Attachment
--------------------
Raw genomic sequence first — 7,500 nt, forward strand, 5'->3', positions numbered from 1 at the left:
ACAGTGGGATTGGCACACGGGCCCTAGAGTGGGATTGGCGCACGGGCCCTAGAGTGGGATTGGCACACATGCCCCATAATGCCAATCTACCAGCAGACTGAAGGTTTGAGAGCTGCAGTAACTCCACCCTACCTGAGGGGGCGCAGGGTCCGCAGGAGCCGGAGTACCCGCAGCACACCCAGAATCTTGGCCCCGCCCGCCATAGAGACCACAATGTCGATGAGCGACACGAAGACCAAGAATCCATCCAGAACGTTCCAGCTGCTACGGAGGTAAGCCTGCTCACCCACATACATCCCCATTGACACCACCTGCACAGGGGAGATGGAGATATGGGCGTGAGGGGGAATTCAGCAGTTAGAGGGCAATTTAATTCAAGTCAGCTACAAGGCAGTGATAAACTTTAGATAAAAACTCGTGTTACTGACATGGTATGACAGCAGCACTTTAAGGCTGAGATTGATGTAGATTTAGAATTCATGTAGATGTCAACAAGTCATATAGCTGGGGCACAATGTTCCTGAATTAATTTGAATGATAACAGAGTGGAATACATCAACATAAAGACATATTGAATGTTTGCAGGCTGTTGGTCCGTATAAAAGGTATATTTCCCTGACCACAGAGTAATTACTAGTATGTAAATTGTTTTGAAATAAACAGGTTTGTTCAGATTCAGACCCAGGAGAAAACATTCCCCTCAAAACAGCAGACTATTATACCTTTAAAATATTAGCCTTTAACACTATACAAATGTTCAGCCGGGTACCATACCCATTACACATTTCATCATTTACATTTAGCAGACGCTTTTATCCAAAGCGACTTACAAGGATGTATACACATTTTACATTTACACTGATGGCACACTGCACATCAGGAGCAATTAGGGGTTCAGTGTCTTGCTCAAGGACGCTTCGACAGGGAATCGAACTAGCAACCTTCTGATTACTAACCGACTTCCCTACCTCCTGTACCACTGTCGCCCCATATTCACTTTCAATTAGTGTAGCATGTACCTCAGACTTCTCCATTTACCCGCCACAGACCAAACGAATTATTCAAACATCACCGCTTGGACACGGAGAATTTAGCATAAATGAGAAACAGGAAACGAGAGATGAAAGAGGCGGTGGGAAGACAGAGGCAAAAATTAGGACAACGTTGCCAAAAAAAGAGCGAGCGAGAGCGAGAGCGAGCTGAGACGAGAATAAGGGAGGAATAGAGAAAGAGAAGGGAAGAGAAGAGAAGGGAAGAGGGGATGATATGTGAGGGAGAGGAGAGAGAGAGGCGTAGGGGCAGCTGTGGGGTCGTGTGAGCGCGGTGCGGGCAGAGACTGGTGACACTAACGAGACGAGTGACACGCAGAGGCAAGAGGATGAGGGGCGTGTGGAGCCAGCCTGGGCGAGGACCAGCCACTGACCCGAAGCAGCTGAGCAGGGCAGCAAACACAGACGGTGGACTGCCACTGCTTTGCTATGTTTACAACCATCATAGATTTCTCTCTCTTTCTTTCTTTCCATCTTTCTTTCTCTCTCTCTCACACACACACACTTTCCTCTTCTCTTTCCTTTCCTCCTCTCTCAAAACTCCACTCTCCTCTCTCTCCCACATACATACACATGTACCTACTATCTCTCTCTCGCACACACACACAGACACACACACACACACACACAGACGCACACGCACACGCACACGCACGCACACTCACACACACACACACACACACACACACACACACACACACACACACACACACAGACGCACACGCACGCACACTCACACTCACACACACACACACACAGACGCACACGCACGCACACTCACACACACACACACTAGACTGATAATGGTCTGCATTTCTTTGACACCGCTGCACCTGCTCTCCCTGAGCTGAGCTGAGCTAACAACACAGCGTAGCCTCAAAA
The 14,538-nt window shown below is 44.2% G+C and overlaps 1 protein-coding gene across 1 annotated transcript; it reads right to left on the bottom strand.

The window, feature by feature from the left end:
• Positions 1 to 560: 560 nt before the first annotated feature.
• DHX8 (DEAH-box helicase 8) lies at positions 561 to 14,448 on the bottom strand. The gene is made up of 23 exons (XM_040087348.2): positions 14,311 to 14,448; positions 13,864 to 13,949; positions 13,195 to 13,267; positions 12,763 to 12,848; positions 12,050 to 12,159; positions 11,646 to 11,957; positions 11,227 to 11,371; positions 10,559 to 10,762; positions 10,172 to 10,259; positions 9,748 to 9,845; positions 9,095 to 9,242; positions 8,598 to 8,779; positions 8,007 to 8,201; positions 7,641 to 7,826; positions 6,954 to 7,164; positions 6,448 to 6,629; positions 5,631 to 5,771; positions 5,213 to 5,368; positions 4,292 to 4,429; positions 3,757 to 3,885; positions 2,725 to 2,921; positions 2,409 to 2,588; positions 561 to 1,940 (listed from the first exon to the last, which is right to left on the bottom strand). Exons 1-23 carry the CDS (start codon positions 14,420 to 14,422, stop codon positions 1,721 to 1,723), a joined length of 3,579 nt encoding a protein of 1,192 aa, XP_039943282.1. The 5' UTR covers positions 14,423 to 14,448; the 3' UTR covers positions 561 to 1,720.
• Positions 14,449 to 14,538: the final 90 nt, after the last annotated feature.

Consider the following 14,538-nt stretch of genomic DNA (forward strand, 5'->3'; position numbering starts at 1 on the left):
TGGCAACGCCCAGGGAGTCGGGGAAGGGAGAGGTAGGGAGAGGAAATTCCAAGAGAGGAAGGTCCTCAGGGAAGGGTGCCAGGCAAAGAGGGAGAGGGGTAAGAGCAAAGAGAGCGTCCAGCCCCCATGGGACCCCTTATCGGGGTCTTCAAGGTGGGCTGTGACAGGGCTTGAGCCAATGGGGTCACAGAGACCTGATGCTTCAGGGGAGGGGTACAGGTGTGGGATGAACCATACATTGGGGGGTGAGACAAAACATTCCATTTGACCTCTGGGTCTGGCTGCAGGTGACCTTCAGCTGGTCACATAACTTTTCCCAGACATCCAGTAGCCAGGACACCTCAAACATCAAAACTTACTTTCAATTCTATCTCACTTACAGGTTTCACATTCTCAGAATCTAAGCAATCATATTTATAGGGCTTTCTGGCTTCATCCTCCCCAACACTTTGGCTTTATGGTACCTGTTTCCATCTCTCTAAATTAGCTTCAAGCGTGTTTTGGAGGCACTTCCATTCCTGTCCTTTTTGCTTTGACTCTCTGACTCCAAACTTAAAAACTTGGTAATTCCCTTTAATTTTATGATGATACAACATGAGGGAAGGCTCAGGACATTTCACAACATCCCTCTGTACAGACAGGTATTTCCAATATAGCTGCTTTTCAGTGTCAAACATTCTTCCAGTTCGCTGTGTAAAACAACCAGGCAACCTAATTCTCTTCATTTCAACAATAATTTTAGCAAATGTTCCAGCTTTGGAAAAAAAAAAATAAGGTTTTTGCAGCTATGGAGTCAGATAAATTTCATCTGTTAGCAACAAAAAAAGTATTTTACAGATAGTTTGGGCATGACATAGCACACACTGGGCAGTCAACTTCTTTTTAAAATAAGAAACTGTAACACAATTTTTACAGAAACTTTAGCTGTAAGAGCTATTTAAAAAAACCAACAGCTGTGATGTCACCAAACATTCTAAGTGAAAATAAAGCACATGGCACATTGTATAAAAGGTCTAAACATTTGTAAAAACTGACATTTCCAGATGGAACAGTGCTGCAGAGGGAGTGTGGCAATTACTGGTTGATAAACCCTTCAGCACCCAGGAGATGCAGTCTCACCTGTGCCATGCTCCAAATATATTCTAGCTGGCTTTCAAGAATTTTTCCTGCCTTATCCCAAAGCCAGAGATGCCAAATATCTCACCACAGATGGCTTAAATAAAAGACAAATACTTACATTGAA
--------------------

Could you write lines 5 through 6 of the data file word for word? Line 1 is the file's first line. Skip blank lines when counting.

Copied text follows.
• Positions 1 to 560: 560 nt before the first annotated feature.
• DHX8 (DEAH-box helicase 8) lies at positions 561 to 14,448 on the bottom strand. The gene is made up of 23 exons (XM_040087348.2): positions 14,311 to 14,448; positions 13,864 to 13,949; positions 13,195 to 13,267; positions 12,763 to 12,848; positions 12,050 to 12,159; positions 11,646 to 11,957; positions 11,227 to 11,371; positions 10,559 to 10,762; positions 10,172 to 10,259; positions 9,748 to 9,845; positions 9,095 to 9,242; positions 8,598 to 8,779; positions 8,007 to 8,201; positions 7,641 to 7,826; positions 6,954 to 7,164; positions 6,448 to 6,629; positions 5,631 to 5,771; positions 5,213 to 5,368; positions 4,292 to 4,429; positions 3,757 to 3,885; positions 2,725 to 2,921; positions 2,409 to 2,588; positions 561 to 1,940 (listed from the first exon to the last, which is right to left on the bottom strand). Exons 1-23 carry the CDS (start codon positions 14,420 to 14,422, stop codon positions 1,721 to 1,723), a joined length of 3,579 nt encoding a protein of 1,192 aa, XP_039943282.1. The 5' UTR covers positions 14,423 to 14,448; the 3' UTR covers positions 561 to 1,720.